Graduate and undergraduate students can be tremendous assets to your research endeavors and can serve as the embodiment of a merger between your teaching and research activity. For all the benefits of working with students, some concerns and challenges exist. In today’s post, I want to share some tips for publishing with students that you can use to make sure that your publishing relationships with students go well for everyone involved.
Academic publishing represents one of the most significant aspects of the work of faculty members as well as graduate students. One’s success in academic publishing fundamentally determines one’s success in higher education. Publishing is vital for getting a faculty position and critical in the tenure decision. Unlike other aspects of faculty work such as teaching or service, the high stakes world of academic publishing is fraught with complications. What counts? How is one type of publication weighted compared to another? These questions are quite context-specific depending on your discipline, institution, and department. In today’s post, I want to help unpack academic publishing and research by exploring the question of what are the different types of academic publications.
Like the broader publishing world, academic publishing has changed dramatically in recent years. Universities have closed academic presses and the need to turn a profit, while always present, has grown exponentially more relevant to publishing decisions.
The ratcheting up of tenure expectations with institutional aspirations has led to journals and presses being inundated with mediocre manuscripts.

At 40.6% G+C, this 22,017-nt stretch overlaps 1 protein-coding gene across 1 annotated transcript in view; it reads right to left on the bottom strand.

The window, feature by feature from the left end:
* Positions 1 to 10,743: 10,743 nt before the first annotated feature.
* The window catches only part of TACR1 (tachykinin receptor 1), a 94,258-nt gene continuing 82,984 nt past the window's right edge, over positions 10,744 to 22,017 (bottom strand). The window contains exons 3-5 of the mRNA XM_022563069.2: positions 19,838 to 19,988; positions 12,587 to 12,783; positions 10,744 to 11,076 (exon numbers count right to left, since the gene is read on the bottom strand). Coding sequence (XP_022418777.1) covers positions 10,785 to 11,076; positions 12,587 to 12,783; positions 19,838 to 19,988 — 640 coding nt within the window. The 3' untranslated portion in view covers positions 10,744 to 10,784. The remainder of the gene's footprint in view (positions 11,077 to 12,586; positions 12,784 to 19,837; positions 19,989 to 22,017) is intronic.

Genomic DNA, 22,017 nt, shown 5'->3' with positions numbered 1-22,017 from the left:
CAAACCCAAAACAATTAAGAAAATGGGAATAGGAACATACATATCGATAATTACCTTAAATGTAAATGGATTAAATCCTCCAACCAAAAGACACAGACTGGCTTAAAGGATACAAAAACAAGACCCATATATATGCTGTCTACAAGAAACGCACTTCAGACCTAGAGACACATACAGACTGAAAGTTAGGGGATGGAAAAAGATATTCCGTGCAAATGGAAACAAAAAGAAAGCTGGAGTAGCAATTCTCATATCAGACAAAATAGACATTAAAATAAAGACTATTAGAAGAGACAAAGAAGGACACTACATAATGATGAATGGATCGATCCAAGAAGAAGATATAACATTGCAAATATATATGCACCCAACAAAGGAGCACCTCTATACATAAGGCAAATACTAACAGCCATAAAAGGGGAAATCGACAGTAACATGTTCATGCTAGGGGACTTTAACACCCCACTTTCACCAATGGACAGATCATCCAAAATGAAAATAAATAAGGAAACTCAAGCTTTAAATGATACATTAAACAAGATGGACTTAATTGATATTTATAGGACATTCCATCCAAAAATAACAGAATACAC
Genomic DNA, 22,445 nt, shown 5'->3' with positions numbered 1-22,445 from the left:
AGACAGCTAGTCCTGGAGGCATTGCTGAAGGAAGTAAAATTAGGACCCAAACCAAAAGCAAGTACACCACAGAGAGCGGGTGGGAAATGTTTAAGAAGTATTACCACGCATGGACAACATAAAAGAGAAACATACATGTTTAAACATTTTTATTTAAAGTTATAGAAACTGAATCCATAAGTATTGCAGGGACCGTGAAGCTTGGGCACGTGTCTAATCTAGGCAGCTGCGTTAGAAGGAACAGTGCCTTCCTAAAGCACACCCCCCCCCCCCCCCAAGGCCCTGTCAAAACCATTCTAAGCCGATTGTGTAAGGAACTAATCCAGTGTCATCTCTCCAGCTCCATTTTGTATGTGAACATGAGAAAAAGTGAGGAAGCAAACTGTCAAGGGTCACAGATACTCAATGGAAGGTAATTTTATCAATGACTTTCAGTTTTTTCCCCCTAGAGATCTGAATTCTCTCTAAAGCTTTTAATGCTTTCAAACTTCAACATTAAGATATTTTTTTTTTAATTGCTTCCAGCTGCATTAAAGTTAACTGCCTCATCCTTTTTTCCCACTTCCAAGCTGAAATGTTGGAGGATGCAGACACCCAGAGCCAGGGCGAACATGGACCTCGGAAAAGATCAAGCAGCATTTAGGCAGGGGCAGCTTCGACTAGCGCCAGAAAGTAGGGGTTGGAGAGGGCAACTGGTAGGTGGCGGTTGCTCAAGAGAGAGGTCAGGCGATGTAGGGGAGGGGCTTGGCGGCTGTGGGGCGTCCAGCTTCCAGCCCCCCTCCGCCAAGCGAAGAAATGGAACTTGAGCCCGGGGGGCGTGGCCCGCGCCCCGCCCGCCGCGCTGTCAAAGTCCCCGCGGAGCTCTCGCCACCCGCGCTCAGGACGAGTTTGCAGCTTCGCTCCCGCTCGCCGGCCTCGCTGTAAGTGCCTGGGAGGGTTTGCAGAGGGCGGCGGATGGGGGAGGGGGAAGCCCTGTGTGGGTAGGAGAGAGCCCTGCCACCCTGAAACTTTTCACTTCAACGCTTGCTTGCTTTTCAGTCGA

One of the most challenges aspects for graduate students is learning various lines of inquiry. Inside every field of study are schools of thought, methodologies, theories, and research approaches for particular topics. How do you quickly and efficiently learn about a new topic? In today’s post, I suggest that you learn about lines of inquiry by studying individual researchers.
When I have students that seek to learn about a new area of research, I often recommend that they look up an individual researcher that publishes extensively on the topic. Often, I’m even able to give the name of someone to help get them started.
I recommend pulling the researcher’s CV and reading all of their publications on a topic.
My entire career has been spent teaching and working with graduate students who are also practitioners. I’ve worked with college presidents and vice presidents far along in their careers as well as new master’s students just starting theirs. During this time, I’ve had many conversations with colleagues and students regarding how to best prepare practitioners in practice not focusing on research . Common questions include the necessity of theory, teaching technical skills, and the value of case studies for offering a glimpse into “real life.” One of the most common questions that come up in these discussions is the role of scholarly writing. Do students need to write a dissertation? What should that look like for practitioners versus future scholars? Should class assignments mirror real life problems or the abstract world of scholarship. In today’s post, I want to explain why I think practitioners need to learn scholarly writing.
Scholarly writing is hard. It is easy to say some students can do it and other can’t. This simply isn’t true.
The faculty job market today is tougher than it has been in a generation. Fewer positions and more doctoral graduates in nearly every discipline have ratcheted up the difficulty in successfully landing a faculty position. Just securing a campus interview is a often a reason for celebration as it means you’ve made it through rounds of reviews and Skype or phone interviews. But how to prepare for an on campus faculty interview? In today’s post, I will provide tips and suggestions to successfully navigate the grueling on campus interview.
My first on campus interview was taxing. I can’t think of a time where I have been more exhausted. Two days of talking, networking, and selling myself took a toll.
Fortunately, I got good advice from advisers and mentors and was able to land an offer.
Over the years, I’ve seen candidates doom their chances while others hit a home run securing the job.